Tuesday, December 2, 2008

A sound argument against necessary tensism

Necessary tensism is the thesis that necessarily tensism is true.

  1. Tensism holds if and only if everything that exists in some way, either existed, or exists presently, or will exist. (Definition)
I think a lot of presentists are tensists. The "exists in some way" is a tricky thing. Maybe it should be glossed as: "can be quantified over"?

Here is an argument that tensism is not a necessary truth. In all of the premises, "the present" and tensed expressions must be taken to narrow temporal scope. I take definitions to be necessary truths. I will use "exists*" as an abbreviation for "existed, exists presently or will exist".

  1. Two times are temporally related if and only if they are simultaneous or one is earlier than the other. (Definition)
  2. Necessarily, if x existed, then it existed at a time earlier than the present. (Premise)
  3. Necessarily, if x will exist, then it will exist at a time later than the present. (Premise)
  4. Necessarily, if x exists presently, then it exists at a time simultaneous with the present. (Premise)
  5. Necessarily, if x exists*, then x exists in some way. (Premise)
  6. It is possible for there to exist in some way an entity at a time not temporally related to the present. (Premise)
  7. Necessarily, if tensism holds and x exists in some way, then x exists in some way at a time temporally related to the present. (By (1)-(6))
  8. Possibly, tensism is false. (By (7) and (8))
No tensist will be convinced, I suppose, since they will deny (7) (they may quibble about other premises, but I don't think these are a big deal). But I think (7) is very plausible. Surely it is possible for there to be parallel time lines with no temporal relations between them. Likewise, surely it is possible that there be no fact of the matter to the effect that a short-lived entity on Alpha Centauri has existed pastly, and no fact of the matter that it exists presently, and no fact of the matter that it will exist futurely. (One just thinks a little about relativity theory, and this becomes plausible.)

Moreover, not only is it possible that tensism is false, but we are not in a position to know tensism to be true. For we are in no position to know that there are no parallel timelines, and if there are, then tensism is false.

5 comments:

larryniven said...

I'm a bit confused - why can we not match up parallel timelines to get multiple presents, multiple pasts, and multiple futures? Especially if we assume that everything that exists began to exist at some point, every universe - i.e., every set of time-space axes - can be matched up at time 0. Just because we say that something exists now doesn't mean that it exists now and here, does it? If so, then parallel timelines wouldn't really help much here.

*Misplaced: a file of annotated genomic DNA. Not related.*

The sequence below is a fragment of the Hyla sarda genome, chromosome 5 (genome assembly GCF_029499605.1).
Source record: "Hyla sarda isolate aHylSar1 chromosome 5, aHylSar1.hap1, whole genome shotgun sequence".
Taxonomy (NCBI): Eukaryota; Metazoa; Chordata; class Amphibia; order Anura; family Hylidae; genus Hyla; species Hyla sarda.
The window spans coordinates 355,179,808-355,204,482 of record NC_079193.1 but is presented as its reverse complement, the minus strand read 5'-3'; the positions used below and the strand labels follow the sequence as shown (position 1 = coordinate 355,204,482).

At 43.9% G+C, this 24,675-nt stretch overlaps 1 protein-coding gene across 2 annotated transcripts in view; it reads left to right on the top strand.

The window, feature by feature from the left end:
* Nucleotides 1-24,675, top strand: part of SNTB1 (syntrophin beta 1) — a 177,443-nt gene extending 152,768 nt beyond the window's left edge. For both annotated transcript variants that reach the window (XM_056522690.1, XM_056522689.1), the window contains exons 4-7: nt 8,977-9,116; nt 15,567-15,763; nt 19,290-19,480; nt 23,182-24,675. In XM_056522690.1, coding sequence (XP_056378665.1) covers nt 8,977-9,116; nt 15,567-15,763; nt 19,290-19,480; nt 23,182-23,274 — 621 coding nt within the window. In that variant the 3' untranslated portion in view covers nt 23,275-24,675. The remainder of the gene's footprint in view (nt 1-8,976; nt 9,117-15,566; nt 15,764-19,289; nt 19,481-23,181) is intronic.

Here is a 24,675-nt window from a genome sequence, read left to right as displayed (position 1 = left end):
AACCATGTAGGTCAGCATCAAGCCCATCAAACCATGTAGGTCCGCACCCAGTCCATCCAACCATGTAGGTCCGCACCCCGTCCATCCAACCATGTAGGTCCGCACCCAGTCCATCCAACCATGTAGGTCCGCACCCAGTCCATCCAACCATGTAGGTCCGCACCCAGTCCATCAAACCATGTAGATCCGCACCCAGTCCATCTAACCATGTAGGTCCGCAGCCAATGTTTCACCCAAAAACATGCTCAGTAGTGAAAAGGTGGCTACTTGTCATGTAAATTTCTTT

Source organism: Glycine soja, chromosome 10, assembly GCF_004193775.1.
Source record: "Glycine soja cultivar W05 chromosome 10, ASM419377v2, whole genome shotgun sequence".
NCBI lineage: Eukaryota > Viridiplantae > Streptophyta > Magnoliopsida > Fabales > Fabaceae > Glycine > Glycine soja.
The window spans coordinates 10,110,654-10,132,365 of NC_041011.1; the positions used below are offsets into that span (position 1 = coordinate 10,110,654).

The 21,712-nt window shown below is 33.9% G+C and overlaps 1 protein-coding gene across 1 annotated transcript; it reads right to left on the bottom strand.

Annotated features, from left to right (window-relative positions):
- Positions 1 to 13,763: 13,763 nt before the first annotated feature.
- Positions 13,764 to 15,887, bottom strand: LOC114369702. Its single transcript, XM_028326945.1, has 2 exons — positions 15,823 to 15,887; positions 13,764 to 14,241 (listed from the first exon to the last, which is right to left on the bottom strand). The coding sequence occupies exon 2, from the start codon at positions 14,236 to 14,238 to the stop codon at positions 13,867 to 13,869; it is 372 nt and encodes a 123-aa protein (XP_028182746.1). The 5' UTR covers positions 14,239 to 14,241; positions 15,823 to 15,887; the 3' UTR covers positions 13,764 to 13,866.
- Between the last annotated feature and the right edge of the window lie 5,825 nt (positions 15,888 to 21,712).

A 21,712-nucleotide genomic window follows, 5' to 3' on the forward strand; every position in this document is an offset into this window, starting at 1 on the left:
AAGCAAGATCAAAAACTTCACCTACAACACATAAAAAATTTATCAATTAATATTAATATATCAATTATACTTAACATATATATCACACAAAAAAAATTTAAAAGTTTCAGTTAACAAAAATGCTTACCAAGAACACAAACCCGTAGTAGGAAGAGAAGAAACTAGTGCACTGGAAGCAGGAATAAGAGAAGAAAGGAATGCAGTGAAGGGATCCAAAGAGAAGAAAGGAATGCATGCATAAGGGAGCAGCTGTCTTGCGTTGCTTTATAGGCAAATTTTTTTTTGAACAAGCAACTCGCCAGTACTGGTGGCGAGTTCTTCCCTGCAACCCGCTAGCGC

Alexander R Pruss said...

I think the notion of multiple presents does not make sense. That would be a case of one present, in multiple locations.

And while in fact everything contingent began to exist at some point, it is far from clear that this is a necessary truth. And if it's not, then there will be worlds where stuff has always existed.

larryniven said...

Okay, but leave that second thing aside for the moment - I'm not even sure the question makes sense anyway. Just assume for the sake of argument that everything had to begin to exist and that therefore we can at least match up each timeline with another in the obvious way. I still don't see why we can't be satisfied with one present in multiple places, so to speak. The problem, I thought, was that we don't have an obvious way to differentiate between the past, present, and future of other universes from where we are - that, in other words, your use of "the present" in 7 means "our present." And yes, while we have no way of relating our present to the current value of t in any other universe, why not simply say (on the assumption that the universe had a beginning) that, for any time t in our universe, the "present" in any other universe is the time that was t minutes (or whatever unit) after 0? That would establish, or so it seems to me, a good enough relationship between our timeline and any other timeline to say whether something in another universe existed before, during, or after something in our universe.

If that's too complex, is the following a fair representation of tensism:

Tensism holds if and only if everything that exists in some way in a given universe, either existed in that universe, or exists presently in that universe, or will exist in that universe.

I honestly just don't know enough about the view to say whether this does anything harmful to its intentions, but it seems like a common sense qualification to me: would they really want to say that something that exists in one universe used to exist in another? That's just weird. But if we accept this, then your 6 and 7 are irrelevant, no?

Mike Almeida said...

Tensism holds if and only if everything that exists in some way, either existed, or exists presently, or will exist. (Definition)
I think a lot of presentists are tensists. The "exists in some way" is a tricky thing. Maybe it should be glossed as: "can be quantified over"?


Help me with this view, Alex. I take presentists to quantify only over those things existing simpliciter. The set of things that exist simpliciter is the set of presently existing things. Of course these things can have the property of existing at tn (where tn is some future time), but the quantifier in, 'there is some x such that x exists at tn' is restricted to things now existing. But presentists don't want to deny that something existed in the past without presently existing, right? So, I'm wondering about your definitnion of tenism above.

Alexander R Pruss said...

Mike:

Well, your presentist will be a tensist, since she will say that everything that exists simpliciter exists presently (and hence exists, existed or will exist).